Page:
Opinion: Good luck trying to rent a mansion with your buddies

There may be an influx of large homes to rent, because of new taxes and slow sales, but that doesn’t mean you can share them with your friends

Those of you who follow real estate and housing stories in the Metro Vancouver media will likely have seen a host of articles over the weekend about a flood of large homes coming on the rental market, and being rented for cheap by groups of young people.

The influx of luxury rentals is certainly a trend, and one that we reported on months ago. It’s partly due to new taxes – both the provincial Speculation and Vacant Homes Tax and, in the City of Vancouver, the Empty Homes Tax – doing their job and pushing otherwise-empty houses into the rental pool.

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It’s also partly due to the slowdown in sales at the high end of the market, which means that owners who need to move on, but can’t sell their property (or don’t want to sell in this market) are renting it out instead.

Now, media outlets all over town are reporting on how groups of students can rent these homes, splitting such rents as $12,000 for an eight-bedroom luxury mansion between 13 people, at less than a grand a month each.

But that’s great, right? All these five-bedroom-plus houses that would have been either left empty or sold to wealthy buyers are now available for rent, in a market that’s desperately tight, expensive and excludes young and low-income renters.

Well, sure. The fresh rental inventory of such homes is great for families who need five or more bedrooms and can afford the $5,000-plus-a-month prices.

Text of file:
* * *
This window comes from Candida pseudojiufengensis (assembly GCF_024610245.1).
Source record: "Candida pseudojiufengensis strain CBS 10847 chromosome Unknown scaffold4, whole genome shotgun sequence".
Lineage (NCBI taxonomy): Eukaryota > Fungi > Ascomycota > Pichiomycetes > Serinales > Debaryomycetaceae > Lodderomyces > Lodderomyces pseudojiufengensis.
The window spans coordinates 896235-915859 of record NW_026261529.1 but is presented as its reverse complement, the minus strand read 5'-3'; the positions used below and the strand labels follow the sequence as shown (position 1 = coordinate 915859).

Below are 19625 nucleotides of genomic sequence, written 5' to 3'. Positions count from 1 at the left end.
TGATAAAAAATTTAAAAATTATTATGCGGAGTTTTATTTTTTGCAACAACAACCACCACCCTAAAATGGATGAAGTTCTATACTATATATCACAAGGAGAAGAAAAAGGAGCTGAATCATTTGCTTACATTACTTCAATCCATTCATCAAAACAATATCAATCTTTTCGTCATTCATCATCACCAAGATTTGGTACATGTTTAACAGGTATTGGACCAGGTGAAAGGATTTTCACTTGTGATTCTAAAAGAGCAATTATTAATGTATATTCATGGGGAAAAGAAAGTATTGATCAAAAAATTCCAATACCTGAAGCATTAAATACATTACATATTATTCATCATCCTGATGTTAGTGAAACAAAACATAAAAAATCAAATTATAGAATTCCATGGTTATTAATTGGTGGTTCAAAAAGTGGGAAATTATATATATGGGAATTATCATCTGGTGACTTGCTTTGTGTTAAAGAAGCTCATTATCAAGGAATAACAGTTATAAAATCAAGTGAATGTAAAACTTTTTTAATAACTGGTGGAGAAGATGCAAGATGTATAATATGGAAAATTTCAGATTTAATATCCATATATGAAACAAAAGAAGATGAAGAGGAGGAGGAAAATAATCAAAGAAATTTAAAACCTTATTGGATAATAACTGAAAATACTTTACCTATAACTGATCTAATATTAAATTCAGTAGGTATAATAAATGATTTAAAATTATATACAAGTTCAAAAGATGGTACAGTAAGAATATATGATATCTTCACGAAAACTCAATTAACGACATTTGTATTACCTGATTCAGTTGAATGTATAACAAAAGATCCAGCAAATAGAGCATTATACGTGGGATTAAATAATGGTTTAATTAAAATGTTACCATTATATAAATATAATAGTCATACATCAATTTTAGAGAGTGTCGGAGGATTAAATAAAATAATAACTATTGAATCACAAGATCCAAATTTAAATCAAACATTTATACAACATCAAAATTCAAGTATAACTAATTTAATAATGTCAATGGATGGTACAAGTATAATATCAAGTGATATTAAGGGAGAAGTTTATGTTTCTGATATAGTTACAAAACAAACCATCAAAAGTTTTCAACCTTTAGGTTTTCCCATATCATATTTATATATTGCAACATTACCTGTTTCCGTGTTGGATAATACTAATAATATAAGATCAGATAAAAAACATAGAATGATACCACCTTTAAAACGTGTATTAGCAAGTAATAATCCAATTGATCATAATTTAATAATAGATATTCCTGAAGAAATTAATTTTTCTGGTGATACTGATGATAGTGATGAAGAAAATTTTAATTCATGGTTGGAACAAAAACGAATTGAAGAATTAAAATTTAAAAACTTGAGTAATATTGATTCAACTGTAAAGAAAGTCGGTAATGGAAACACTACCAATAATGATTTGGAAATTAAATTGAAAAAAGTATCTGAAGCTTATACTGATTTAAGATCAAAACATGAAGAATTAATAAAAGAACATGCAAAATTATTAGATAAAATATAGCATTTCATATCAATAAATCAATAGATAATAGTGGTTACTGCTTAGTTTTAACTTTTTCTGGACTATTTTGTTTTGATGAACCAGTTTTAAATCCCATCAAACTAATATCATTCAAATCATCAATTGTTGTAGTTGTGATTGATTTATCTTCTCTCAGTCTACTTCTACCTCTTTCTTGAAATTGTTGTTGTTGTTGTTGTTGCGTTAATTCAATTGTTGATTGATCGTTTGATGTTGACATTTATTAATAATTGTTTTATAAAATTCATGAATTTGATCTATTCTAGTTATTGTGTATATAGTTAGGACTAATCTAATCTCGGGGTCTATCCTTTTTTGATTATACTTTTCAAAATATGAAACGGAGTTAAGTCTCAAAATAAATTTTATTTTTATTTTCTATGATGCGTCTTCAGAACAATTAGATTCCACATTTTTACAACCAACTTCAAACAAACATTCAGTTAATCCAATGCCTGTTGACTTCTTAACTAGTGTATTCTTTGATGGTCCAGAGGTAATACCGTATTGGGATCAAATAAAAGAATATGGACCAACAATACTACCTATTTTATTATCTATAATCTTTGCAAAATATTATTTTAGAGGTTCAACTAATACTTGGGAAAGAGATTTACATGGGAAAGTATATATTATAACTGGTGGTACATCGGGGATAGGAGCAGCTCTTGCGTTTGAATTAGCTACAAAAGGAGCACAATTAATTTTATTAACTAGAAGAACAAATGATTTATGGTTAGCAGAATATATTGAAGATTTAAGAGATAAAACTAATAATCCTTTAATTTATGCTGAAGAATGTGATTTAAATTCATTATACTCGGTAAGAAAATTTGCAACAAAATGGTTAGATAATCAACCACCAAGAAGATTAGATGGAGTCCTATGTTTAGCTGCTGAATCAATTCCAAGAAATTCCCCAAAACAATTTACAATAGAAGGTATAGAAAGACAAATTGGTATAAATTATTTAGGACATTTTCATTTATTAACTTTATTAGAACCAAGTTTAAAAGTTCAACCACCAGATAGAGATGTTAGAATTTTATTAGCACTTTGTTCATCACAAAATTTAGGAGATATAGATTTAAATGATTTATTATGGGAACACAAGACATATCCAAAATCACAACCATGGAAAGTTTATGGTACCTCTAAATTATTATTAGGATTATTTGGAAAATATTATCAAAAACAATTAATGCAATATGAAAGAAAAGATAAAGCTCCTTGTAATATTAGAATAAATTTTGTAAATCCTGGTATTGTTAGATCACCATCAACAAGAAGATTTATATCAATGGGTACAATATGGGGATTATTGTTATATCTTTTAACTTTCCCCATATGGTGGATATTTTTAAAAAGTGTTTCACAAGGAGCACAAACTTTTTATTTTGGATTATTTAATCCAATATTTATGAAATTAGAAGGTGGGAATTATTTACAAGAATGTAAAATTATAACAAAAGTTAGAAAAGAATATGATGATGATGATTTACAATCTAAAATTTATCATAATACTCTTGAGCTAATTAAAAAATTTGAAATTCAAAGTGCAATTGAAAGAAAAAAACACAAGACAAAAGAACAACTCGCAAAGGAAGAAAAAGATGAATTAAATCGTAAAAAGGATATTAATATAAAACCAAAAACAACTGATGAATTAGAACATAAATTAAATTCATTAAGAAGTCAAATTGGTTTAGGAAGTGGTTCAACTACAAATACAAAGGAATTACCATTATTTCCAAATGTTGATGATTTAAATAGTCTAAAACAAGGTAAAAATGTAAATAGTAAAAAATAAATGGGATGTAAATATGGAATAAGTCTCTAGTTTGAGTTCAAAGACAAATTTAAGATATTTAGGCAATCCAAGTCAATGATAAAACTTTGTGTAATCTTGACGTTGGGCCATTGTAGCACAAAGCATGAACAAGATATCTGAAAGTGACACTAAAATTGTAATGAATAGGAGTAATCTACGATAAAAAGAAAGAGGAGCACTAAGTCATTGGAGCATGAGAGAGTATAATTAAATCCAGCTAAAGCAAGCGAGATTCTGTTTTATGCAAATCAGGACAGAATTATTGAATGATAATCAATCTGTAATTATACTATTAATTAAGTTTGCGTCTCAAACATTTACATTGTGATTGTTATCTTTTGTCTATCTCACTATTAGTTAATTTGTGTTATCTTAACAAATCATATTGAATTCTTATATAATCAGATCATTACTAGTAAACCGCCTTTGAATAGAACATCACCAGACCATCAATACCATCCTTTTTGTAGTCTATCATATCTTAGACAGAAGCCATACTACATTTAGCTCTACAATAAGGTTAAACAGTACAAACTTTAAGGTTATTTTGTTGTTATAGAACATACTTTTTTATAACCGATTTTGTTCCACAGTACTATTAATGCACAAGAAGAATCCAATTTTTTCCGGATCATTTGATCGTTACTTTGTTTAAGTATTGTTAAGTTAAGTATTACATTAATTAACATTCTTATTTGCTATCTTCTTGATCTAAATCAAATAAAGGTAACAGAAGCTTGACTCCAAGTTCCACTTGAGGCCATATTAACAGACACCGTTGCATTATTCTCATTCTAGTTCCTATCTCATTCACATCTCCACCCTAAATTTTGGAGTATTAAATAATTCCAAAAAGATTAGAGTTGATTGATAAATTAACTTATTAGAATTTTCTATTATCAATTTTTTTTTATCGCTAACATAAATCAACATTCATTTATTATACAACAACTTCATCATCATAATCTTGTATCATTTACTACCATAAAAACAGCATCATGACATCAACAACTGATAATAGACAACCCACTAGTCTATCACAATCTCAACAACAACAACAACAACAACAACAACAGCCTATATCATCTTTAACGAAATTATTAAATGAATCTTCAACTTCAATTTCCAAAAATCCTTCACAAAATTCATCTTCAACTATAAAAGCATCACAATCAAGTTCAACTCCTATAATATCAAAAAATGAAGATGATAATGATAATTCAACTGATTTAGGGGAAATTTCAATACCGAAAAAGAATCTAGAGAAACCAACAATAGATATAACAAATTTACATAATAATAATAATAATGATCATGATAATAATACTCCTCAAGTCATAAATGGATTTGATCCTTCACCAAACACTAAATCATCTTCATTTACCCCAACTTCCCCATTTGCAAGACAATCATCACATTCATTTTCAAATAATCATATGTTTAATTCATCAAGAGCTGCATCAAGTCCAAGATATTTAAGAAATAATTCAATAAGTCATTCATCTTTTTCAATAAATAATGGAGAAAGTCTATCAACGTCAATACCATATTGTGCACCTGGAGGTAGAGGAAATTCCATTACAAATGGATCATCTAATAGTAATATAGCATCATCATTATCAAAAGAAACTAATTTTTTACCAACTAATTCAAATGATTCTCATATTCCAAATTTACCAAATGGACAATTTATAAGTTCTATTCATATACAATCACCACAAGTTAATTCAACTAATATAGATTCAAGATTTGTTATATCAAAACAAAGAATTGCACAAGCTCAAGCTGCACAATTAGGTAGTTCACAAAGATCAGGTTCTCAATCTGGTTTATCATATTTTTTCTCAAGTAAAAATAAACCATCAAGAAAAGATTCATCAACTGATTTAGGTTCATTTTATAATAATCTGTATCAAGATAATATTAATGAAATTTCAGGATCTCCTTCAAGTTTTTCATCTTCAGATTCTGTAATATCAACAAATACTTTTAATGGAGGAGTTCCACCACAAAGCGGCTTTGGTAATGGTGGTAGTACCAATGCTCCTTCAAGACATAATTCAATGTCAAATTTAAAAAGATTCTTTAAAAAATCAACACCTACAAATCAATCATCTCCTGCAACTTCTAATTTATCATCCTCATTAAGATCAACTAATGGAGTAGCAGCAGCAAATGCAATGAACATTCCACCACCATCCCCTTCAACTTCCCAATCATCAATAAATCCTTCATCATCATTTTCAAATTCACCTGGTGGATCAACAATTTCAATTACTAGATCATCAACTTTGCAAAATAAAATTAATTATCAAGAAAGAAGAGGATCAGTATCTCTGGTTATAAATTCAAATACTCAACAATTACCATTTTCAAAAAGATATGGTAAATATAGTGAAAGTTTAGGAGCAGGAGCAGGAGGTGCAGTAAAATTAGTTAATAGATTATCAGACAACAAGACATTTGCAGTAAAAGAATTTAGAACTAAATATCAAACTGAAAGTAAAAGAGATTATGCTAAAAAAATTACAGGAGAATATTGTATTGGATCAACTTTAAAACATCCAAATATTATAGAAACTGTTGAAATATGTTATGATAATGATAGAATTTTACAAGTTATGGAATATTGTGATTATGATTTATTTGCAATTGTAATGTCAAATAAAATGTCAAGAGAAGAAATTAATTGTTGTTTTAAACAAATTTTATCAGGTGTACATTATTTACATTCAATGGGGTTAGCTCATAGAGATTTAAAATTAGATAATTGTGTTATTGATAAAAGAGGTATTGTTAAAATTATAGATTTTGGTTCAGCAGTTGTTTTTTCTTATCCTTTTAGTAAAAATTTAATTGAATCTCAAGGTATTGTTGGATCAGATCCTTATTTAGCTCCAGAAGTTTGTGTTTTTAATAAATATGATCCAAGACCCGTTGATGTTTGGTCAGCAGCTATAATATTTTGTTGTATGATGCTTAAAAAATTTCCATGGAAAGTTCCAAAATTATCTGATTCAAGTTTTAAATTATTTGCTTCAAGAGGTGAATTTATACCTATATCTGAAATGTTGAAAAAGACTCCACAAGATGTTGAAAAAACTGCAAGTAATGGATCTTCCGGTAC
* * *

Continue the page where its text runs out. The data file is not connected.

But landlords allowing large groups of students or young professionals to share these homes is the exception rather than the rule. I reached out to numerous Craigslist advertisers urrently seeking tenants for five-bed-plus luxury houses in Metro Vancouver, asking if they would be willing to rent to a group of young people. Every single one who got back to me said absolutely not – they’re looking for a family. Some of the advertisements even specify that they’re looking for a family only.

It’s tough on the groups who need cheap accommodation, but I can’t say that I blame the landlords. In the UK, where I’m from, groups of young people or grad students sharing a large house is much more common than in Canada – I did it for many years in London. And there’s no doubt that even relatively well-behaved tenant groups will create much more wear and tear than the average family. Plus it’s much higher risk that at least one of the group will be less than well behaved, and that parties will happen. No property owner wants their house trashed by tenants.

However, it’s possible those landlords might have to give up some control, and either lower their prices considerably, or start allowing groups. Yes, the rental market is tight overall, but that’s largely for one- and two-bedroom apartments, or smaller houses. Not many families can afford the kinds of rents that these large, luxury houses are usually listed at – and it looks like rental prices are coming down accordingly.

I don’t know how many groups of young professionals or students will benefit from the influx of large homes on the rental market. But let’s hope, at the very least, that lots of families end up getting a much-needed good deal.

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